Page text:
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Trevisi R.,Italian National Workers Compensation Authority INAIL | Nuccetelli C.,Italian Institute of Technology | Risica S.,Italian Institute of Technology
Construction and Building Materials | Year: 2013

Until now various methods have been developed in several countries to evaluate and classify building materials on the basis of their natural radioactivity. Some of them also account for the contribution of radon to the annual effective dose. In this paper the authors review these methods and apply some of them to the contents of a database of natural radioactivity of building materials in the European Union, that was established by the authors. Based on the activity concentration index introduced by the EC Radiation Protection 112 guidance, IRP112, a new index is also proposed, that accounts for the radon contribution to the effective dose indoors. The results obtained with different indexes are compared in order to evaluate the impact of the new Basic Safety Standards Directive implementation in the EU Member States, particularly in Countries where radioactivity in building materials is already regulated. Moreover, some non EU screening tools were considered to provide suggestions for possible future improvements of the EC IRP112. © 2013 Elsevier Ltd. All rights reserved. Source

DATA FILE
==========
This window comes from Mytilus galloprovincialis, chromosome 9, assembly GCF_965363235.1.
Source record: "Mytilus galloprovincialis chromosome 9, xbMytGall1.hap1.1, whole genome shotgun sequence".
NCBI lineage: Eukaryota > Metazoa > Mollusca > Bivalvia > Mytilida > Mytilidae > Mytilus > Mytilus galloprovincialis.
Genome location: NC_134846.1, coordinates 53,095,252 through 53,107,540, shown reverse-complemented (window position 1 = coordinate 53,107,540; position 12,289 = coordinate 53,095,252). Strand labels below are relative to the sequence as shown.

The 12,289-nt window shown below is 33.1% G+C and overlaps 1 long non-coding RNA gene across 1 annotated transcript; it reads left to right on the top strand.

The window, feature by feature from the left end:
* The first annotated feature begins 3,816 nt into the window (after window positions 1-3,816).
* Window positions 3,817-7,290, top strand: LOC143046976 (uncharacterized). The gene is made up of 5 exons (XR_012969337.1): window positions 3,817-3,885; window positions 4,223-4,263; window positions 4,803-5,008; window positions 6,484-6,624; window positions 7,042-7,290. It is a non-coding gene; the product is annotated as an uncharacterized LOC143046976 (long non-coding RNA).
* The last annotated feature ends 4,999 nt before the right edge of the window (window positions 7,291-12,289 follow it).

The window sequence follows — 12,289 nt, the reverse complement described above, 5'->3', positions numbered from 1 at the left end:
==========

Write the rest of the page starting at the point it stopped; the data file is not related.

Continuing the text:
Nuccetelli C.,Italian Institute of Technology | Risica S.,Italian Institute of Technology | Dalessandro M.,National Research Council Italy | Trevisi R.,Italian National Workers Compensation Authority INAIL
Journal of Radiological Protection | Year: 2012

Using a wide database collected in the last 10years, the authors have calculated the activity concentration index I for many building materials in the European Union. Suggested by a European technical guidance document, the index I has recently been adopted as a screening tool in the proposal for the new Euratom basic safety standards directive. The paper analyses the possible implications of the choice of different parameters for the computation of index I, i.e.background to be subtracted, dose criteria, etc. With the collected data an independent assessment of gamma doses was also made with an ISS room model, choosing reasonable hypotheses on the use of materials. The results of the two approaches, i.e.index I and a room model, were compared. © 2012 IOP Publishing Ltd. Source